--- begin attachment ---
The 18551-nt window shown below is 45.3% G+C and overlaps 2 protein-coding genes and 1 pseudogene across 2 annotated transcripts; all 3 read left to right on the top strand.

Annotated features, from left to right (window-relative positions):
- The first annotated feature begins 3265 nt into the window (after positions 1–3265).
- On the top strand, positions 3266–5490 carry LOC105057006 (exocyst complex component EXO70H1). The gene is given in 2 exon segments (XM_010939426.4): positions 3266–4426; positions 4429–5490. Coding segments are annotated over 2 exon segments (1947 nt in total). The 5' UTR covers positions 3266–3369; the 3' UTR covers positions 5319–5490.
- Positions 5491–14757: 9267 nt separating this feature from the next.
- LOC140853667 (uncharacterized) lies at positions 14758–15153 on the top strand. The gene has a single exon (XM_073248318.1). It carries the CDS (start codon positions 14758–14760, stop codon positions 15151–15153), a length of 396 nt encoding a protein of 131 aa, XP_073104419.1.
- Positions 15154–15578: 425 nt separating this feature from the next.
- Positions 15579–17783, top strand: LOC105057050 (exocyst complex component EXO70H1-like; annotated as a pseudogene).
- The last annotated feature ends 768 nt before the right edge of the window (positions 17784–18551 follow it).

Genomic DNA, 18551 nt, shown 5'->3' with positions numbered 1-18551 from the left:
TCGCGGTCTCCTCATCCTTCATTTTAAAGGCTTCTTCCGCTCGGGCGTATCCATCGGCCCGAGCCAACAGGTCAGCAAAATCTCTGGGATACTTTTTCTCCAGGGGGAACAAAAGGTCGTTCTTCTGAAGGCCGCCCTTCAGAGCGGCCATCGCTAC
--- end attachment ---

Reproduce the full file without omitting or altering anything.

The 18551-nt window shown below is 45.3% G+C and overlaps 2 protein-coding genes and 1 pseudogene across 2 annotated transcripts; all 3 read left to right on the top strand.

Annotated features, from left to right (window-relative positions):
- The first annotated feature begins 3265 nt into the window (after positions 1–3265).
- On the top strand, positions 3266–5490 carry LOC105057006 (exocyst complex component EXO70H1). The gene is given in 2 exon segments (XM_010939426.4): positions 3266–4426; positions 4429–5490. Coding segments are annotated over 2 exon segments (1947 nt in total). The 5' UTR covers positions 3266–3369; the 3' UTR covers positions 5319–5490.
- Positions 5491–14757: 9267 nt separating this feature from the next.
- LOC140853667 (uncharacterized) lies at positions 14758–15153 on the top strand. The gene has a single exon (XM_073248318.1). It carries the CDS (start codon positions 14758–14760, stop codon positions 15151–15153), a length of 396 nt encoding a protein of 131 aa, XP_073104419.1.
- Positions 15154–15578: 425 nt separating this feature from the next.
- Positions 15579–17783, top strand: LOC105057050 (exocyst complex component EXO70H1-like; annotated as a pseudogene).
- The last annotated feature ends 768 nt before the right edge of the window (positions 17784–18551 follow it).

Genomic DNA, 18551 nt, shown 5'->3' with positions numbered 1-18551 from the left:
TCGCGGTCTCCTCATCCTTCATTTTAAAGGCTTCTTCCGCTCGGGCGTATCCATCGGCCCGAGCCAACAGGTCAGCAAAATCTCTGGGATACTTTTTCTCCAGGGGGAACAAAAGGTCGTTCTTCTGAAGGCCGCCCTTCAGAGCGGCCATCGCTAC